In the late 90’s he became the director of institutional marketing at National Asset Management Co. in Louisville. In 2003 and 2004, he started his own investment management companies, Integrity Asset Management and Veracity Funds. After several years of hard work, Integrity became one of Kentucky’s largest asset management companies, with $1.8 billion in assets and many jobs created in the Louisville area. He was named the Ernst & Young Entrepreneur of the Year in 2009.
In 2003, his oldest daughter, who wanted to work as a missionary, died in a car crash. Last year, his family bell business, which he took over from his uncle in 2011, burned down to the ground in a spontaneous fire, burying with it 180 years of history and treasures. After personally turning around the failing company just one year earlier, Bevin spent his own fortune to rebuild the factory and retain payroll. Several years ago, Bevin adopted four children from Ethiopia, and has been involved in charitable work there for years.
The American way is that you get back up again. Bevins have been making bells on the land we’re standing on for 180 years and I’m a Bevin. I’m standing here and I’m going to make bells here.
Never before in American political history has the leader of a party lost a primary election. Never. But never before has it been so important to make that happen. But McConnell’s record, particularly on immigration, spending, and taxes, is unacceptable.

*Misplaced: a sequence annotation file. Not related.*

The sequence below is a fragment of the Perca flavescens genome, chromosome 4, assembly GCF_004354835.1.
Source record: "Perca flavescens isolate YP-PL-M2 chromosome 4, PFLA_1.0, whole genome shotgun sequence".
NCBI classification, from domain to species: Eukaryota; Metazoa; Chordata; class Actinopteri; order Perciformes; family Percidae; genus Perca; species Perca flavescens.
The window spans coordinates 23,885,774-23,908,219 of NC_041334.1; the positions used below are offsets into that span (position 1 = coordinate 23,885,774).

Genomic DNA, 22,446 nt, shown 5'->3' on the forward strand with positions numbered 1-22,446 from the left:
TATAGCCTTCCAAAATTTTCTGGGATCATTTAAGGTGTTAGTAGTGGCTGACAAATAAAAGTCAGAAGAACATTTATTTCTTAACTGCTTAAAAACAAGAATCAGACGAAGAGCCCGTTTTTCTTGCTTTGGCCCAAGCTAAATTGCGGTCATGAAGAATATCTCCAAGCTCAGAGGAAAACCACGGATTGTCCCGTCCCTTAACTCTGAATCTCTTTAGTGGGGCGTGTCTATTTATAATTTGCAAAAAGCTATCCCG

I’ve got a wonderful life, I’ve got a wonderful family. I don’t need this for me personally. If elected, the job will provide my family the lowest income we’ve had in recent years, and it will come at a greater personal expense than other jobs. I’m sure George Washington, during the winter of 1776, would have much sooner had his feet up on the hearth at Mount Vernon than freezing his keister off with a bunch of guys who had no shoes because they had to eat them at Valley Forge. I’m sure he didn’t do that for fun, either.
History calls upon people to stand up and be counted. And this is a time, and this is a place, and it needs to be done.
Erick Wyatt (TX)
Iraq war veteran Erick Wyatt, 34, has filed to run as a Republican for U.S. Senate against Cornyn, the Senate Minority Whip. Wyatt served in the Army for 10 years and the Coast Guard for four years. He was injured in Iraq in 2007.
I’m running to serve, and I mean that in the old-fashioned patriotic sense of the word.
I’m a very big constitutional conservative and believe we have our God given rights. I’m tired of them getting stomped on … I fought for the constitution and I fought for America and I’m not gonna let them get trampled if I can do anything about it.
Gimmicks are the last things you will get from me.
Nancy Mace (SC)
Nancy Mace, 35, is the very first female graduate of The Citadel, the once all-male Military College of South Carolina in 1999. Mace has also earned master’s degree in mass communication from the University of Georgia, and she now currently owns and operates a public relations firm. U.S. Senator Tim Scott, State senator Tom Davis and Representative Mick Mulvaney are among her clients. Nancy married her husband Curtis in 2004, and they have a son. Miles, and a daughter, Ellison.